|Cemetery notes and/or description:|
This cemetery is all that remains of the town of Lawton, Ga. It was a railway station/community located on the Augusta and Savannah Railroad just east of Magnolia Springs (Camp Lawton).
Camp Lawton was established during the Civil War in the fall of 1864 by the Confederate Army to house Union prisoners of war at Magnolia Springs in order to take advantage of the abundant water supply. Built by slave labor of pine timber harvested on site, the walls measured 12 to 15 feet (4.6 m) high. The stockade began receiving the first of at least 10,299 prisoners in early October. The post was abandoned by the end of November when threatened by Sherman's drive on Savannah.
Described by its builder, Brigadier General John H. Winder, as "the largest prison in the world," Camp Lawton was hastily constructed in the late summer and fall of 1864 to alleviate the horrendous overcrowding and supply and health problems of the Confederate military prison at Andersonville (Camp Sumter), Georgia, that eventually resulted in the deaths of nearly 13,000 Union POWs. The land for the prison was rented from Mrs. Caroline Elizabeth Jones, a local widow. Camp Lawton was initially occupied by enlisted Union POWs during the first week of October. Located along the Augusta and Savannah Railroad five miles north of what was then Millen Junction in Burke County, the new prison facility was modeled after Camp Sumter, but in its execution and operation, was an improvement in most respects.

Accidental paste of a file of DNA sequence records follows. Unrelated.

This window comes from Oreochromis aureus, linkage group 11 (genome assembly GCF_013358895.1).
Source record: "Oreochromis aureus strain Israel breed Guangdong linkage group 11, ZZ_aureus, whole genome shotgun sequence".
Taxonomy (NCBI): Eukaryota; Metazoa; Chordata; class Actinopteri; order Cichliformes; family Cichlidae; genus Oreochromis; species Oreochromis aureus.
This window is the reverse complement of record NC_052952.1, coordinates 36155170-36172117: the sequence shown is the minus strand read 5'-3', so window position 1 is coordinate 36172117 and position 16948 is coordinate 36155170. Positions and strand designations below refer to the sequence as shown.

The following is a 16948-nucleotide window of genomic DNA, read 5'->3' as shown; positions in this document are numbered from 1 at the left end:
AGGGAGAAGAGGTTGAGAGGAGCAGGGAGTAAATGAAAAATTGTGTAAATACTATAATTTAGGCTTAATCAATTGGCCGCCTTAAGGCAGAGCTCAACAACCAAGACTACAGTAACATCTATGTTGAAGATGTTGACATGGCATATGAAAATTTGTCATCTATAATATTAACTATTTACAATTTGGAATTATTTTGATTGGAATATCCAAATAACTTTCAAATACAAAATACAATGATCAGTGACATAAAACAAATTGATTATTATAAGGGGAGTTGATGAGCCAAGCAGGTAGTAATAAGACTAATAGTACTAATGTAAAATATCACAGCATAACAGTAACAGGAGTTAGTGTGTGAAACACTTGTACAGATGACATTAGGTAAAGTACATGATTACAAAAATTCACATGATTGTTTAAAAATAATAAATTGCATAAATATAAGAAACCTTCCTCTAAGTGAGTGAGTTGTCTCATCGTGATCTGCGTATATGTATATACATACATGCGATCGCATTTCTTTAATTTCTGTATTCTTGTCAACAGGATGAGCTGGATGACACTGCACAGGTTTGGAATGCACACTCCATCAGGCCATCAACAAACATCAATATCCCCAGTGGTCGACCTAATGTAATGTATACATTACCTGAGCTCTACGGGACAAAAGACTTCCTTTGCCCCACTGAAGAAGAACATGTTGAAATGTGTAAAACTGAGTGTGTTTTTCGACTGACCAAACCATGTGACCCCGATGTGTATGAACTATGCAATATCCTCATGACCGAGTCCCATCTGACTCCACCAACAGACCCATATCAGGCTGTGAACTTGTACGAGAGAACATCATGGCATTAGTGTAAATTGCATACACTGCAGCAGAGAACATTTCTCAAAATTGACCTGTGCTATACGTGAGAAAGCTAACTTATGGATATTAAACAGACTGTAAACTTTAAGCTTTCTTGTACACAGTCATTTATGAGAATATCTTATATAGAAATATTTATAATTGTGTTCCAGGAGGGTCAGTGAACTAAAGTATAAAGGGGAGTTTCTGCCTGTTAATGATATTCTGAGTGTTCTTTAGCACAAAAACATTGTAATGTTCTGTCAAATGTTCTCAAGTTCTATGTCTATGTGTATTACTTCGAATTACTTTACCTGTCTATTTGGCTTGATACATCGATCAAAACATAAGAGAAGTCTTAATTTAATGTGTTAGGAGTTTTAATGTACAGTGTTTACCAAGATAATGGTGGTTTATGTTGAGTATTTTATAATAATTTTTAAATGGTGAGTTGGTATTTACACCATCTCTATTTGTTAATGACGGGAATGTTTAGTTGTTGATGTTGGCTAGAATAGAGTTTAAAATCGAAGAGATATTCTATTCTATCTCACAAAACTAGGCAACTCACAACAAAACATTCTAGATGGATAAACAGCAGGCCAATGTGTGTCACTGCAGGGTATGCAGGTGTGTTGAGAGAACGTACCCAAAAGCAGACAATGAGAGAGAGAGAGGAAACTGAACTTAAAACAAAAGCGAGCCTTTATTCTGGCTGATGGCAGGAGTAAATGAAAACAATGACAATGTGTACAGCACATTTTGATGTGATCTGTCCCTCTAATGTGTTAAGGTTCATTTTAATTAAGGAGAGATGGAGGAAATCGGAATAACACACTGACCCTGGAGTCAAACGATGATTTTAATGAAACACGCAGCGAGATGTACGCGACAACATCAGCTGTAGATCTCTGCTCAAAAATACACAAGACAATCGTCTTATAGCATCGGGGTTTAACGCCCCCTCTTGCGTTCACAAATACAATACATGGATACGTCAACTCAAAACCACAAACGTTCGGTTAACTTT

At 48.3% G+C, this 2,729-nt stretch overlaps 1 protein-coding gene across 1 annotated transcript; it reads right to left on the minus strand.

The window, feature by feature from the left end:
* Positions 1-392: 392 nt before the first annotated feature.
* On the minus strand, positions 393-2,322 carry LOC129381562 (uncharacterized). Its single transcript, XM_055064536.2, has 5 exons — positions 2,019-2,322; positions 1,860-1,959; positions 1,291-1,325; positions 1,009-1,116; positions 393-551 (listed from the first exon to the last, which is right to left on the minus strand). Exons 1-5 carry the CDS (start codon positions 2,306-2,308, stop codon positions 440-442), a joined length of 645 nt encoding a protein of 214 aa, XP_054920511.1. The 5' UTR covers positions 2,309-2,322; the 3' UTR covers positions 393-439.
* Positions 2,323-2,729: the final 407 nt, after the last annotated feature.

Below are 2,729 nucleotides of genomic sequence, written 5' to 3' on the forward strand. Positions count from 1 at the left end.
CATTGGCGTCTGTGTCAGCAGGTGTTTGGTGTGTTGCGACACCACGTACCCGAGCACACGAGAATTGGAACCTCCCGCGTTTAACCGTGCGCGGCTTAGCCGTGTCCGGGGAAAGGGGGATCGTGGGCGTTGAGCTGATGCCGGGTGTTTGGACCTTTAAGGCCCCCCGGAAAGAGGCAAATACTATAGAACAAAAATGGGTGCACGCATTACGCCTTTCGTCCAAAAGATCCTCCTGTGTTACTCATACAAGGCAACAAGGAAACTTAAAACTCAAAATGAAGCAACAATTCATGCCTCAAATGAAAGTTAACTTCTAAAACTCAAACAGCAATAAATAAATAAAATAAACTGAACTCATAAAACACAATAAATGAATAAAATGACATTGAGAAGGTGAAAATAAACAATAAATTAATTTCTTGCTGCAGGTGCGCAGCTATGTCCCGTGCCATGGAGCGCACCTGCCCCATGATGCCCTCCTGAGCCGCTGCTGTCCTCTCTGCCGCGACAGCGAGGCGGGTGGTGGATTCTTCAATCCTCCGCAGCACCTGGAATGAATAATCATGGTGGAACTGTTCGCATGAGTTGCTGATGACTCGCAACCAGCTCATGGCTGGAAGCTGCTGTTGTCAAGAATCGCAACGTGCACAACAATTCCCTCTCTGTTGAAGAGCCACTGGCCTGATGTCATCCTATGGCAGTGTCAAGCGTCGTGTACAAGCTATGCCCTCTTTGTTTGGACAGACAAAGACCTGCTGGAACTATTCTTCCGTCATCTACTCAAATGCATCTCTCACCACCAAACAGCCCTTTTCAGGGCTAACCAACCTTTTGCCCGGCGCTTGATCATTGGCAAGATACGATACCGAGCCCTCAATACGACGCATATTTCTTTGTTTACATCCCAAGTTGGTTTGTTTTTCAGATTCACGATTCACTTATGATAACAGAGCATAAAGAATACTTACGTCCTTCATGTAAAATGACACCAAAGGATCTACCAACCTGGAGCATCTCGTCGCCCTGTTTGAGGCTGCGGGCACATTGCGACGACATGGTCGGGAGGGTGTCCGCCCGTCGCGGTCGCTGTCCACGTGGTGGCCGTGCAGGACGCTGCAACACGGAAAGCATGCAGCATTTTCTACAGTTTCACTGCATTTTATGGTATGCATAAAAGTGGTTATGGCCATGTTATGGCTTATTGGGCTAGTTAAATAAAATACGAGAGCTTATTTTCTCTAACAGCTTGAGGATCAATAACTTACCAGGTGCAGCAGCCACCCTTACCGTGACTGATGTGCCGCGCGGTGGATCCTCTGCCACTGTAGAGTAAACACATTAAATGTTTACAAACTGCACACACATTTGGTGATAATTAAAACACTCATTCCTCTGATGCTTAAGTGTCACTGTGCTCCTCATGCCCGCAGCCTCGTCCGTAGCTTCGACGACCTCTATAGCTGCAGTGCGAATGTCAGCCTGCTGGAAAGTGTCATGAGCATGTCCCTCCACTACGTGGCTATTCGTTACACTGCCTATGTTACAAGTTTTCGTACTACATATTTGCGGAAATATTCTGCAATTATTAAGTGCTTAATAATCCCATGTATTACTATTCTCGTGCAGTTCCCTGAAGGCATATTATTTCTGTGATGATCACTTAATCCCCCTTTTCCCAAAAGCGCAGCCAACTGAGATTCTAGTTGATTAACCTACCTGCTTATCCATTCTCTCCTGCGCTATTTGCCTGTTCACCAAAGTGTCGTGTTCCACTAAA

Initially, POW burials were located near the railroad in a series of three trenches; later burials were located in a trench near the mill pond downstream from the stockade. Although records differ, at least 725 Union soldiers died at Camp Lawton. Following the war, the Army Quartermaster-General's Office consolidated the burials of Union dead and established the short-lived Lawton National Cemetery on a four-acre plot near the site of the former prison. A dispute with the landowner led to the closure of the cemetery in February 1868, and the bodies were transferred to Beaufort (S.C.) National Cemetery.
Lawtonville Cemetery contains the graves of people of Lawton, Ga who remained after the prison's closing. This town slowly dwindled away and completely disappeared when its last remaining resident passed away.